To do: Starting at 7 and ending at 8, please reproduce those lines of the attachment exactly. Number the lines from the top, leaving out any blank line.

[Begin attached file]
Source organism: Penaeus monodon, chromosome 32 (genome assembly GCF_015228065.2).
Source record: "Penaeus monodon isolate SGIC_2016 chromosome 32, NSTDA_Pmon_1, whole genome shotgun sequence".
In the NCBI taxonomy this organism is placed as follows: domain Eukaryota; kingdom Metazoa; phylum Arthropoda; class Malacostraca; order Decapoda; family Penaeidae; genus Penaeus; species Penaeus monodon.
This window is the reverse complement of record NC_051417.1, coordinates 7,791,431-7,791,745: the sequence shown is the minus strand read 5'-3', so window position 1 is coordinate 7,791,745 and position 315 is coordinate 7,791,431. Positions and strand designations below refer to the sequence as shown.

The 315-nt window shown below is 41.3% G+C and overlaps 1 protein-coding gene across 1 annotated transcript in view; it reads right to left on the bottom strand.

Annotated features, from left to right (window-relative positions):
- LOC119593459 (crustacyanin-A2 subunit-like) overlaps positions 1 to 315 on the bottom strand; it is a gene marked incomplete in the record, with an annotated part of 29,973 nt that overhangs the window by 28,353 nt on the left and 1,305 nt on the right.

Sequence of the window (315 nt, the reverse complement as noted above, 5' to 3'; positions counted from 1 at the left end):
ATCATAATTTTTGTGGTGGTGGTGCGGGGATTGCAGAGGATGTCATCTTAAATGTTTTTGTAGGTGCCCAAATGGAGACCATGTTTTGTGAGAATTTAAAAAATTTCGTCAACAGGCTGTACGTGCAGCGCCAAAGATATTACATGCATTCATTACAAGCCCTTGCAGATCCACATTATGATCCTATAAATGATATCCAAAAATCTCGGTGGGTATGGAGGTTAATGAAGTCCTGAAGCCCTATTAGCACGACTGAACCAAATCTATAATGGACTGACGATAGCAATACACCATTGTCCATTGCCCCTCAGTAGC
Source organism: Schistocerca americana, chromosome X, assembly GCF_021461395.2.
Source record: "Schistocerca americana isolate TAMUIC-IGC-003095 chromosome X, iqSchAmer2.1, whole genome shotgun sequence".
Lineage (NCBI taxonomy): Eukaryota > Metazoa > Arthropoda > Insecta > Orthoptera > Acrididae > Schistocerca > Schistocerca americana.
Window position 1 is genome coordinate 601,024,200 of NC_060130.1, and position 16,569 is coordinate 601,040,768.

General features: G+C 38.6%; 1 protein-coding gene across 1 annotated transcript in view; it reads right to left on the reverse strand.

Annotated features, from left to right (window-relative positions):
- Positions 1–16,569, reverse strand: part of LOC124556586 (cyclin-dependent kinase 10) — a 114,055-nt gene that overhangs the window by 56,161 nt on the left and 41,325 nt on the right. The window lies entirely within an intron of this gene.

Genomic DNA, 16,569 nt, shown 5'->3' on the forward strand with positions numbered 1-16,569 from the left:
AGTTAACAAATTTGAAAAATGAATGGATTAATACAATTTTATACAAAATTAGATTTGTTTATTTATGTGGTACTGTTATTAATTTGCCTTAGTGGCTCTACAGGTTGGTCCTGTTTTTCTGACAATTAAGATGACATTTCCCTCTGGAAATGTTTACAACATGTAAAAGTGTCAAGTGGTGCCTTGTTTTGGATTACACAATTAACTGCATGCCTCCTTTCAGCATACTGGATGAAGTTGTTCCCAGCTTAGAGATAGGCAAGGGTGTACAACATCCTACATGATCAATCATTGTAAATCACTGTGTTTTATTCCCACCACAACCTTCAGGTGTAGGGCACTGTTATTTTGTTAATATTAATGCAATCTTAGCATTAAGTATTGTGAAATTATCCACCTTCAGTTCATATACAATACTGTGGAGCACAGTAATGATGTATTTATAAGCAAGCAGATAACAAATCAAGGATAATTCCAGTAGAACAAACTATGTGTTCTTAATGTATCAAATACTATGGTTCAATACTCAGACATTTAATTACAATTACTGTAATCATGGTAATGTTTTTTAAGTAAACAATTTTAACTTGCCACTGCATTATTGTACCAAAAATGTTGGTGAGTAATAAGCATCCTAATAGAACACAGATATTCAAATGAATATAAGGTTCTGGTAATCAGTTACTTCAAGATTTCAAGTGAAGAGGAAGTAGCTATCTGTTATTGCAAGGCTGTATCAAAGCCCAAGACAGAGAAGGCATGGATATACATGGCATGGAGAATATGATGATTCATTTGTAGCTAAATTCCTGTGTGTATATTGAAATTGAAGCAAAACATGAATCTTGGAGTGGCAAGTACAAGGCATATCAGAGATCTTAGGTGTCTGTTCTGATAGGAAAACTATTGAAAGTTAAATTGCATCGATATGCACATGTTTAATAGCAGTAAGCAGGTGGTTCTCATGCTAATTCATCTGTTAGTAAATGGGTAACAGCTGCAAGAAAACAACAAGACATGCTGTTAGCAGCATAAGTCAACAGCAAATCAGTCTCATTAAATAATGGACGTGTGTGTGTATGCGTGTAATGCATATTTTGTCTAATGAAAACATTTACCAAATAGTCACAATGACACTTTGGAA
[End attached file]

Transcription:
- LOC119593459 (crustacyanin-A2 subunit-like) overlaps positions 1 to 315 on the bottom strand; it is a gene marked incomplete in the record, with an annotated part of 29,973 nt that overhangs the window by 28,353 nt on the left and 1,305 nt on the right.

Sequence of the window (315 nt, the reverse complement as noted above, 5' to 3'; positions counted from 1 at the left end):